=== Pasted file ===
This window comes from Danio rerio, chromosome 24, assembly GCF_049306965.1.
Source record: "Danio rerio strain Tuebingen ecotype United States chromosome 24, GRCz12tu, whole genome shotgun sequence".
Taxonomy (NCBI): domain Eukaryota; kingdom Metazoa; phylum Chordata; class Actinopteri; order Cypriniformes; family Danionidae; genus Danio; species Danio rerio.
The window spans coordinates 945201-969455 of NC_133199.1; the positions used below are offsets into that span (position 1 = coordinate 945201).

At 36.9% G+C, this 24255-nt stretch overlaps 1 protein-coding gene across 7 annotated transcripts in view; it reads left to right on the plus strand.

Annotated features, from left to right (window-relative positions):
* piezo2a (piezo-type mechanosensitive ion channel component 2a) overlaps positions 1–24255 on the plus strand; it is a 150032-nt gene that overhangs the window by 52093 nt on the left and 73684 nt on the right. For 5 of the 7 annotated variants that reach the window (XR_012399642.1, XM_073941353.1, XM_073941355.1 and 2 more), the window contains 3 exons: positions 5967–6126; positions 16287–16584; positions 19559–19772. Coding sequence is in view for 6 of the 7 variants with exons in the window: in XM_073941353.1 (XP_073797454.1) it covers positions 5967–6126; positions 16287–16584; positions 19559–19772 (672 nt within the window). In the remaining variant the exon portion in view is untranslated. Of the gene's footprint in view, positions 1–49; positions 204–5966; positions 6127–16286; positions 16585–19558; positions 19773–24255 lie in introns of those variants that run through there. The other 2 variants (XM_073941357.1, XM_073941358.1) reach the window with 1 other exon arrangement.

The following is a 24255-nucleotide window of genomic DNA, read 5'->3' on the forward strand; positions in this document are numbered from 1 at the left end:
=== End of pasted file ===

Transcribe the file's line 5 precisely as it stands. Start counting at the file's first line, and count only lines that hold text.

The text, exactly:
At 36.9% G+C, this 24255-nt stretch overlaps 1 protein-coding gene across 7 annotated transcripts in view; it reads left to right on the plus strand.